Two Ways Med Adherence Curbs Hospital Visits in Schizophrenia

October 24, 2018

It can be challenging for patients with schizophrenia to keep to a medication regimen-here are the reasons why it’s important to invest in strategies to help them stay compliant.

According to the National Institute of Mental Health (NIMH), schizophrenia, a mental disorder characterized by hallucinations, flat affect, and disordered thinking, is one of the top 15 leading causes of disability worldwide. One reason may be due to lack of medication adherence-some studies estimate that approximately 50% of those diagnosed with the disorder are not taking their medications as prescribed.

“It’s somewhat shocking that adherence rates are so low,” says Thomas J. Maestri, PharmD, clinical assistant professor of pharmacy at Xavier University. “Some patients don’t like the side effects of these medications. But others just have trouble, due to the nature of the disorder, remembering to take them. But adherence is important because we see, in study after study, that taking these medications helps keep people out of the hospital.”

Here are two ways that medication adherence helps to reduce hospital visits in patients who have been diagnosed with schizophrenia:

1. It reduces psychiatric hospitalizations. There are many reasons why a patient with schizophrenia may decide to stop taking his or her medications. Common reasons include the side effects so common to powerful antipsychotic medications as well as trouble remembering where, when, and how often to take what are often a complex cocktail of different drugs.  In some cases, patients may also think they no longer need their medications once their symptoms have stabilized.

“These are people who not only have disorganized thinking but also disorganized lives.  They have some pretty serious social determinants of health,” says Jennie Byrne, MD, a psychiatrist with CommuniCare North Carolina, an organization contracted by North Carolina Medicaid to improve care and reduce costs. “They often have poor housing, poor transportation, poor social support, and poor literacy. So to take these medications every day, without assistance, is very difficult.”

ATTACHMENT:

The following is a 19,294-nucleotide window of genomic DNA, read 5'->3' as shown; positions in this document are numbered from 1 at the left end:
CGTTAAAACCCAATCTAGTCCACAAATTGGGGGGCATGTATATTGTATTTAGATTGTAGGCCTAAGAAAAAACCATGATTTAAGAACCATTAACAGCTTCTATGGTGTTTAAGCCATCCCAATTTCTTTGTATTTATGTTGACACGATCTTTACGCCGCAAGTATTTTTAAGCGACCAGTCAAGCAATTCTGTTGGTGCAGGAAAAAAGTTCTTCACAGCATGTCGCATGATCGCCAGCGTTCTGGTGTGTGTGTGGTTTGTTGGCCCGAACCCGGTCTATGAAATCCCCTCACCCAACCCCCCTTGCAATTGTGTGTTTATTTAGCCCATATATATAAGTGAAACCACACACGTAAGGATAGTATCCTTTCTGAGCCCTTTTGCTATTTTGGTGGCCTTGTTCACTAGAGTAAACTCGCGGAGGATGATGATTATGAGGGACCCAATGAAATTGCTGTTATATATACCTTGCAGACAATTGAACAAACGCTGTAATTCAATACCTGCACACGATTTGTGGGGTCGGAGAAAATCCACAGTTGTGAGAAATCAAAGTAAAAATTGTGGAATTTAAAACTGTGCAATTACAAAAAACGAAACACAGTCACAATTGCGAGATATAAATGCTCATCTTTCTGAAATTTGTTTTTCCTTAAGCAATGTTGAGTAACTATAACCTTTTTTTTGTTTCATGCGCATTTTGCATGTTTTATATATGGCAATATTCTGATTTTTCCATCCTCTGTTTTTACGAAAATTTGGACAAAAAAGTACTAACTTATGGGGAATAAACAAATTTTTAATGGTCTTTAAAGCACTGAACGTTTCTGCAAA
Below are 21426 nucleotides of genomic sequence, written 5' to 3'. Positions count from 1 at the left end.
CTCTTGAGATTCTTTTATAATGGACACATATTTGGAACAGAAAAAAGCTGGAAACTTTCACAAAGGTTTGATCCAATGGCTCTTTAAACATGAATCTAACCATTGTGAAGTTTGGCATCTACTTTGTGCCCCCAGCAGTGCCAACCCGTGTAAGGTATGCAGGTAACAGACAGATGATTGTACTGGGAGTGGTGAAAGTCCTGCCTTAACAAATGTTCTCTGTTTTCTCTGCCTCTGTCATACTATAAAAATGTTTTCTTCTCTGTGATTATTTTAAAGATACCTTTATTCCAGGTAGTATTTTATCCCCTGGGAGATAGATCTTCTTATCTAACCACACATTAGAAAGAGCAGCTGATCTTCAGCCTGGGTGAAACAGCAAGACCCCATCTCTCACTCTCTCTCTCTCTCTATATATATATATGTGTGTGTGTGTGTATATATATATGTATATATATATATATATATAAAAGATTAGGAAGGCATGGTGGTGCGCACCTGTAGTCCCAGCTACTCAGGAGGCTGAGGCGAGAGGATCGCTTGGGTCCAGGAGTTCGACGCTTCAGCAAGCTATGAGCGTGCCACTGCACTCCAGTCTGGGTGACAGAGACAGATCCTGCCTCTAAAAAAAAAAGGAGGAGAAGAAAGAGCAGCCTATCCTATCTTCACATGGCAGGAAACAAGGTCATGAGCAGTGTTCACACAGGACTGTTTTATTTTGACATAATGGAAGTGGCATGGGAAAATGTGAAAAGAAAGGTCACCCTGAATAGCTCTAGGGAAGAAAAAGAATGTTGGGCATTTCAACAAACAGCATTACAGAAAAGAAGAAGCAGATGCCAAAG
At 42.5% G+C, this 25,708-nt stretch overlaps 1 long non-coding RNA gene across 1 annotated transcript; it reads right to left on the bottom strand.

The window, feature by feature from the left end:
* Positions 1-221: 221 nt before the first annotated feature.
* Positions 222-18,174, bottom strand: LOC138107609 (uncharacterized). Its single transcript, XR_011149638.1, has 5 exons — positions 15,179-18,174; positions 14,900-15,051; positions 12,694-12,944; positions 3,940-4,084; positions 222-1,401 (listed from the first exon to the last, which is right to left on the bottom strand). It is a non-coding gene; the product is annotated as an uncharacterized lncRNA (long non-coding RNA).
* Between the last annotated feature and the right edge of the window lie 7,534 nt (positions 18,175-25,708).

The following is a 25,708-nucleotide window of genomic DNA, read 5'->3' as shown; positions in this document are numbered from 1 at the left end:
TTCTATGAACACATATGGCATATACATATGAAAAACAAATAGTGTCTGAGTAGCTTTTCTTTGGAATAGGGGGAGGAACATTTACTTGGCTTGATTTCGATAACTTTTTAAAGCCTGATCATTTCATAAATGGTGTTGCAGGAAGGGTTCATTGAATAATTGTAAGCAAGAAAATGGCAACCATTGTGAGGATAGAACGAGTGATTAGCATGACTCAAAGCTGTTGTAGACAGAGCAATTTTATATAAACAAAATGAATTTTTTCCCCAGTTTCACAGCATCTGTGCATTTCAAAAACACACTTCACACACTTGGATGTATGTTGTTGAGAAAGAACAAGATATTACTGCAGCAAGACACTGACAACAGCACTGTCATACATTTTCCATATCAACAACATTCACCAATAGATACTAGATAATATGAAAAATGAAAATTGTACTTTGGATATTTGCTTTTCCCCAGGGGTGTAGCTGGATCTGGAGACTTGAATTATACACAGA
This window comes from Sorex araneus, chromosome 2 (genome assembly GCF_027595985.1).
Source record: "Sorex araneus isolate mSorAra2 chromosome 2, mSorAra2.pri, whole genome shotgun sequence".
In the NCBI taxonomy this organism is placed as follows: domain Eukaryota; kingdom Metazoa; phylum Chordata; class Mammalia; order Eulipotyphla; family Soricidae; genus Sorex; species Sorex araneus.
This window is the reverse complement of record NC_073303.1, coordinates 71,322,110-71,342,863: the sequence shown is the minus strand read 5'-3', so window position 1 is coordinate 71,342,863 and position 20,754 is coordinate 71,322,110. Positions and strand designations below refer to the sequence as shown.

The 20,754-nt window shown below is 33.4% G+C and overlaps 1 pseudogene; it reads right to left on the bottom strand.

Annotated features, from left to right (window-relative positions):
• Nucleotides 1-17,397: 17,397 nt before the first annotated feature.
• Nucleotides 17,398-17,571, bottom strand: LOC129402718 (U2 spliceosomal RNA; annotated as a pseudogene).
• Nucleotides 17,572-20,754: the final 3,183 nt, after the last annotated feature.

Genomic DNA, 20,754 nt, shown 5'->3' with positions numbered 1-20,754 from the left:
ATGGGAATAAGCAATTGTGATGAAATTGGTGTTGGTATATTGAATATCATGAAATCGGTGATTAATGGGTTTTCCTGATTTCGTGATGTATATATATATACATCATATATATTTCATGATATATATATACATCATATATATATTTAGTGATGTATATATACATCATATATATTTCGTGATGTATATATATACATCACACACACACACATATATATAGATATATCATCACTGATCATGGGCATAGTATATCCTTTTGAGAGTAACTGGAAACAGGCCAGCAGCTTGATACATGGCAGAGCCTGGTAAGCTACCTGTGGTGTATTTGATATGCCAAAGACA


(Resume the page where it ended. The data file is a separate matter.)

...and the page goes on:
The result? A relapse in both positive and negative symptoms that may lead to psychosis, or a break with reality. Nonadherence can also lead to a significant loss of function and an inability to participate in activities of daily living. 

“This is a disease that has a pretty serious acute component,” says Maestri. “And when a patient doesn’t take their medications, there can be a need for psychiatric care. Patients are generally hospitalized for three reasons:  they are a harm to themselves, a harm to others, or they are deemed to be debilitated, or not performing at the level they normally function at.”
If any of these three cases occur, hospitalizations are generally required to stabilize the patient and help stop or reduce the disorder’s debilitating symptoms.

2. It reduces medical hospitalizations. Byrne says that her research into medical adherence in schizophrenia shows an interesting trend.

“We’re finding that a lot of the cost and poor utilization is being recording on the medical side of the house,” she says. “That means people are going to the ER with pain or other complaints for something that is considered medical, not psychiatric symptoms.  But we believe much of this is due to untreated or undertreated mental illness.”

Maestri says this isn’t a total surprise-patients with schizophrenia often also present with other health issues, particularly metabolic disorders.

“These patients have a high rate of diabetes, high cholesterol, and higher rates of obesity,” he says. “We’re not exactly sure why that’s the case but we see that patients can also be hospitalized for these other issues, as well.”

Given the symptoms of schizophrenia, as well as the social determinants of health, Byrne says it may be difficult for patients with this disorder to successfully manage other health conditions.

“Think of that patient with diabetes. Because of their mental illness, they probably aren’t able to do the preventative steps they need to do to manage their disease,” she says. “Now they ‘ve skipped a few days of their medication for schizophrenia, and they don’t take enough insulin or they take too much insulin for their diabetes, and it leads them right back to the emergency room.”

Both Maestri and Byrne say that understanding a patient’s reasons for nonadherence can help healthcare providers, as well as their overarching organizations, better facilitate compliance-whether through longer-acting injectables or other strategies. 

“We understand, more and more, that, when it comes to mental illness, it really is important to see and treat someone as a whole person,” she says. “If you can’t help them manage both the mental illness as well as any other medical conditions they may have, you will never get the kind of outcomes you’d like to get.”

Kayt Sukel is a science and health writer based outside Houston.